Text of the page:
La Crescenta, CA (PRWEB) December 6, 2005
In the spring of 2001, San Clemente residents Reed and MaryAnne Fisher had their home red-tagged because of land instability. They thought the biggest nightmare would be dealing with their red-tagged home, but this proved to be the lesser of their nightmares over the next two years.
The Fishers contacted Wells Fargo Home Mortgage, their mortgage servicer, and obtained a forebearance agreement so they did not have to make mortgage payments while their home was red-tagged. Ultimately, Wells Fargo transferred the mortgage to Freddie Mac, the mortgage holder, and Freddie Mac charged off the loan with a zero balance and no negative credit connotations. The Fishers had always been current on their home mortgage payments, and had spotless credit.
Wells Fargo, however, continued to report false negative credit information on the Fishers. It began reporting the Fishers late on their mortgage payments and in default. Wells Fargo also began foreclosure proceedings on the Fisher's home when it had no right to do so.
The negative credit entries from Wells Fargo made it tough for the Fishers to get another home and to pick up the pieces of their lives. This went on for two years. Wells Fargo would, on the one hand, send a letter to the Fishers stating that the credit information was being cleaned up, then on the other hand continue to report the negative credit information.
TransUnion, likewise, continued to report the negative information after both Wells Fargo and the Fishers told it of the inaccuracies.
The Fishers retained prominent Southern California consumer protection and credit damage attorney Robert F. Brennan of La Crescenta, and had to file a lawsuit to finally get TransUnion and Wells Fargo to stop the reporting. But with two years of negative credit reporting ruining their lives, the Fishers are proceeding to trial to let a jury decide whether Wells Fargo and TransUnion acted improperly.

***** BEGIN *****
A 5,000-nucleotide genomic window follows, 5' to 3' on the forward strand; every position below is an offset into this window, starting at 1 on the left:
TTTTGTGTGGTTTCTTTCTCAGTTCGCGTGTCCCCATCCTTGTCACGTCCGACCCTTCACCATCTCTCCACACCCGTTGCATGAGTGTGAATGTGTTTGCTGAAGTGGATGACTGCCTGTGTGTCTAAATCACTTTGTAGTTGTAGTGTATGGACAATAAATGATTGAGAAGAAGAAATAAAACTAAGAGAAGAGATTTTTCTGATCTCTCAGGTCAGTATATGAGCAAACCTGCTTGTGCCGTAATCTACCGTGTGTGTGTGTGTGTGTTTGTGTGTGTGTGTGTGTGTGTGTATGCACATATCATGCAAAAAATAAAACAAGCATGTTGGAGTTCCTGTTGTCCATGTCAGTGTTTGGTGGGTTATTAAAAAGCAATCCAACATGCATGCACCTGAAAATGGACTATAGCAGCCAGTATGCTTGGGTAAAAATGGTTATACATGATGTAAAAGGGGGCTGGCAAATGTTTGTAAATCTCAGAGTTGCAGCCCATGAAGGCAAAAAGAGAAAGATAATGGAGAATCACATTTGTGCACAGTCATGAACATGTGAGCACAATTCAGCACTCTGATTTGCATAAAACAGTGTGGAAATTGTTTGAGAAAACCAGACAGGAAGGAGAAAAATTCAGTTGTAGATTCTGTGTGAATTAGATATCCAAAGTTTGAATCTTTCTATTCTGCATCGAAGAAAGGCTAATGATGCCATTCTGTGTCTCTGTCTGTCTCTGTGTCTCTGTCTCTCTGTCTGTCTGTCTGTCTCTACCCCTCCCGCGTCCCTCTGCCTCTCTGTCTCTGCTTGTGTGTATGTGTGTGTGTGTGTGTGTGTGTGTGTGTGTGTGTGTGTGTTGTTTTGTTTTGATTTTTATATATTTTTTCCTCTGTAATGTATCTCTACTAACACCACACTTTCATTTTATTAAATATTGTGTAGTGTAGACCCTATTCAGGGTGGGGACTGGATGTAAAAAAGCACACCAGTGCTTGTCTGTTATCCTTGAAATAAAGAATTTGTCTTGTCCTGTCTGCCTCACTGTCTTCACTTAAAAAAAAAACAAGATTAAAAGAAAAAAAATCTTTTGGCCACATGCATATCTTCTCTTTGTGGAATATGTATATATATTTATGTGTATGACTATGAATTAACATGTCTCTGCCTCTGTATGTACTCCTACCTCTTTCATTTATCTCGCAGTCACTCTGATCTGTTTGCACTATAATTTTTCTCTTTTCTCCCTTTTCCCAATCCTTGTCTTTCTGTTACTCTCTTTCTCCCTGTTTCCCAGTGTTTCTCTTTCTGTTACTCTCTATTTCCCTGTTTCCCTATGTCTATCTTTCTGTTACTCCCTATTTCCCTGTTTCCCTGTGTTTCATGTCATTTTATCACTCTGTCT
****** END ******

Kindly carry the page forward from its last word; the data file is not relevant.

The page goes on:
"This is yet another example of how the big players in the credit reporting industry really ignore and neglect the consumers they're supposed to protect," says Brennan. "The Fishers tried for two years to clean up their credit by themselves, only to have the door slammed in their faces repeatedly. Only when they hired an attorney did things start to improve. But by then a lot of damage had been done."
About the trial:
Reed and MaryAnne Fisher will go to trial on December 12, 2005 in Dept. R-20 of the Rancho Cucamonga Courthouse over a two-year history of false credit reporting by Wells Fargo Home Mortgate and TransUnion. The Fishers are represented by prominent Southern California credit damage and identity theft attorney Robert F. Brennan, of La Crescenta, Ca. Reed and MaryAnne Fisher v. Wells Fargo Home Mortgage and TransUnion, Case No. RCV 074822, San Bernardino Superior Court, Rancho Cucamonga Courthouse.
Contact Information: Robert F. Brennan, Brennan, Wiener & Associates, 3150 Montrose Ave., La Crescenta, Ca. 91214, (818) 249-5291. Mr. Brennan and his firm are the leading consumer protection and credit damage attorneys in Southern California.